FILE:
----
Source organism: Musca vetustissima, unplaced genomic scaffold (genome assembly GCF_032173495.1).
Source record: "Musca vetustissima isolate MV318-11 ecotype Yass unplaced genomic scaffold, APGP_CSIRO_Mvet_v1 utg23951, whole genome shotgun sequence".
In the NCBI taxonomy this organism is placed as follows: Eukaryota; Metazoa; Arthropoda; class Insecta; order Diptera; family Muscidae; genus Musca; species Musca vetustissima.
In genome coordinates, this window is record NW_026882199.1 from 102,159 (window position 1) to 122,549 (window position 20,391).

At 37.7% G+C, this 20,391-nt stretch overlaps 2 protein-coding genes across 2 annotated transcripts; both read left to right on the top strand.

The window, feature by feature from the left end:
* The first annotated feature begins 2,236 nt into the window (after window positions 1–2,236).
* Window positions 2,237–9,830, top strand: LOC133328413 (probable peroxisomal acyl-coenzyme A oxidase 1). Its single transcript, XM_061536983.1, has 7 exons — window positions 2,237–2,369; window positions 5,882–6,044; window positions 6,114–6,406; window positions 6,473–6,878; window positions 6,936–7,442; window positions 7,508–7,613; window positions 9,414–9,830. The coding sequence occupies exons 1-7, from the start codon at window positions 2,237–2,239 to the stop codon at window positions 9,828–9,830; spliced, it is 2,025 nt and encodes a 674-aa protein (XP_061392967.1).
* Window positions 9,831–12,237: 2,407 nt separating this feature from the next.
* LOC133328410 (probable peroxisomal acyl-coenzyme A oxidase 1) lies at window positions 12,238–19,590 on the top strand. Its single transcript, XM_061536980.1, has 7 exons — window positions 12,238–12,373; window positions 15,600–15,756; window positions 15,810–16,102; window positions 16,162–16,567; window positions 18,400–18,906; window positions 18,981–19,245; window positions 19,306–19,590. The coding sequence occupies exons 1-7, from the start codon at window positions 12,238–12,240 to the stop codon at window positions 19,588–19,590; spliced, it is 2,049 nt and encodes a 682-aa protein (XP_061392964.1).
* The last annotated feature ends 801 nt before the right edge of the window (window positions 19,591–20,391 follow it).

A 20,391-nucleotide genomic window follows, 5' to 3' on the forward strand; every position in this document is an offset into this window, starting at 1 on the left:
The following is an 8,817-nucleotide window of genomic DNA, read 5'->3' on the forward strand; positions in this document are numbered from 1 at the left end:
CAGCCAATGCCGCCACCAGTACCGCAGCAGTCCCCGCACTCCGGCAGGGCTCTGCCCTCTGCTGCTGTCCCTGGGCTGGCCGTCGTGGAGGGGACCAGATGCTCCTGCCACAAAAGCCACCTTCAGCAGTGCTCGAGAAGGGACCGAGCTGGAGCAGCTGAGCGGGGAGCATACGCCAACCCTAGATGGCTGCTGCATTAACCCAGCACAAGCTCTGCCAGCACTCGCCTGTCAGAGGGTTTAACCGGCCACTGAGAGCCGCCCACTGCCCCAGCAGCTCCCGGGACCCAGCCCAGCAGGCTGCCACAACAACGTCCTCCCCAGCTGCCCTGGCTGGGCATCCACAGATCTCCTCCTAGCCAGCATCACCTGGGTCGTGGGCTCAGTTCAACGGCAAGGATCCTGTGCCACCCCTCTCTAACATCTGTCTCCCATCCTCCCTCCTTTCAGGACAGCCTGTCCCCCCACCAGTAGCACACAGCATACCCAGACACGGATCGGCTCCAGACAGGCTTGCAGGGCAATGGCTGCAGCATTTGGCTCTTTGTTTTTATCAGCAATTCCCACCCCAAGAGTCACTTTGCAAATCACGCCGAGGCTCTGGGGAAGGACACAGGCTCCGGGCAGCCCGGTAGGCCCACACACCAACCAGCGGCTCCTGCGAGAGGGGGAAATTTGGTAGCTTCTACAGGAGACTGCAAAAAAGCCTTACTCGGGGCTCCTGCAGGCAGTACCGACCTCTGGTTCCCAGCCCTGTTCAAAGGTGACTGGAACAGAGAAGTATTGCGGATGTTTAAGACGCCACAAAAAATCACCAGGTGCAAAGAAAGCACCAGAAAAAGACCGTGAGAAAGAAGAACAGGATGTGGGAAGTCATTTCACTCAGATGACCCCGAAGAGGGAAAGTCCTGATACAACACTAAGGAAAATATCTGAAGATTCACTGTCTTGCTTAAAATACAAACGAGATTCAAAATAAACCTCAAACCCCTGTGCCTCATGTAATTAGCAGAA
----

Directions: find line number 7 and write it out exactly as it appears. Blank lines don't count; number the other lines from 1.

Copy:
* The first annotated feature begins 2,236 nt into the window (after window positions 1–2,236).